A working paper for the National Bureau of Economic Research by a University of Washington team — the same team hired by Seattle to evaluate its minimum-wage experiment — just found serious ill effects:
This paper evaluates the wage, employment, and hours effects of the first and second phase-in of the Seattle Minimum Wage Ordinance, which raised the minimum wage from $9.47 to $11 per hour in 2015 and to $13 per hour in 2016. Using a variety of methods to analyze employment in all sectors paying below a specified real hourly rate, we conclude that the second wage increase to $13 reduced hours worked in low-wage jobs by around 9 percent, while hourly wages in such jobs increased by around 3 percent. Consequently, total payroll fell for such jobs, implying that the minimum wage ordinance lowered low-wage employees’ earnings by an average of $125 per month in 2016. Evidence attributes more modest effects to the first wage increase. We estimate an effect of zero when analyzing employment in the restaurant industry at all wage levels, comparable to many prior studies.
A Jonathan Meer post reprinted by Alex Tabarrok spells out just how bad that news is:
– The numbers of hours worked by low-wage workers fell by *3.5 million hours per quarter*. This was reflected both in thousands of job losses and reductions in hours worked by those who retained their jobs.
– The losses were so dramatic that this increase ‘reduced income paid to low-wage employees of single-location Seattle businesses by roughly $120 million on an annual basis.’ On average, low-wage workers *lost* $125 per month….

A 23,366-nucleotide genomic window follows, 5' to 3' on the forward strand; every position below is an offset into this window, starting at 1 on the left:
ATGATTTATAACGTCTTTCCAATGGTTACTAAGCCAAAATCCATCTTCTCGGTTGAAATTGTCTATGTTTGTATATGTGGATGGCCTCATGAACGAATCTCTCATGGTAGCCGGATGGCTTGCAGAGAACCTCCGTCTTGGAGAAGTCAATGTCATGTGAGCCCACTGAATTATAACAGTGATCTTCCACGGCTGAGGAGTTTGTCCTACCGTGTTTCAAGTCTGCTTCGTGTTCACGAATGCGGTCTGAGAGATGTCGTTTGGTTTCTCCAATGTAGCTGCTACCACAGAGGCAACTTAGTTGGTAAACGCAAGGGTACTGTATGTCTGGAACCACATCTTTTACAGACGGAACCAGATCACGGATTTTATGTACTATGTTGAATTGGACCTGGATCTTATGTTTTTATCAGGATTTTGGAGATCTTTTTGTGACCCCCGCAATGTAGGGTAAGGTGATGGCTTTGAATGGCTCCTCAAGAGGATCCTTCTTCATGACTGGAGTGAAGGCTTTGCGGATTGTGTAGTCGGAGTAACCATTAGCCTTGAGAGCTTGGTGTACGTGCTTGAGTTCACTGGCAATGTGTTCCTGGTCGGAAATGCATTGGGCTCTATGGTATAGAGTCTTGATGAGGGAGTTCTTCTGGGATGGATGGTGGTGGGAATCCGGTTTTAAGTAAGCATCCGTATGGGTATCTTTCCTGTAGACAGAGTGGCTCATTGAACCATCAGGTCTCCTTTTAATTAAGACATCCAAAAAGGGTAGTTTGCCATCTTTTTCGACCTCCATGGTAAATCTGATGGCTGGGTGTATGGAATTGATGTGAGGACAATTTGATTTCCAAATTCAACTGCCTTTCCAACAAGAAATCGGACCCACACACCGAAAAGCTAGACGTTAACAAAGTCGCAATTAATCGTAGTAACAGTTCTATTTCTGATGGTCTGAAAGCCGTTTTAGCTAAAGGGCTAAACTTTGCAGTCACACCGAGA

I know that so many people just desperately want to believe that the minimum wage is a free lunch. It’s not. These job losses will only get worse as the minimum wage climbs higher, and this team is working on linking to demographic data to examine who the losers from this policy are. I fully expect that these losses are borne most heavily by low-income and minority households.
But there’s more. When Seattle’s City Hall got word the adverse study was coming from members of its own research team, it quickly commissioned a pro-labor group at Berkeley to do a counter-study looking at restaurants and concluding that everything was peachy keen [Seattle Weekly] “Does City Hall really want to know the consequences, or does it want to put blinders on and pat itself on the back?” [Seattle Times editorial]
One other takeaway from the NBER: the low-wage-earner losses weren’t in restaurant jobs, which are far less mobile. Few Seattle city residents will switch to suburban eateries for everyday dining, even in response to relative shifts in cost or quality. But many blue-collar and clerical jobs can migrate to suburbs or locations farther away than that. In short, beware of restaurant-sector-only studies of local minimum wage effects, which will typically understate damage to hours worked.
More: Ben Casselman and Kathryn Casteel, Five Thirty-Eight; Max Ehrenfreund/Washington Post; Michael Saltsman/Forbes (“New Report Marks The Beginning Of The End For ‘Fight For $15′”); Ryan Bourne, Cato.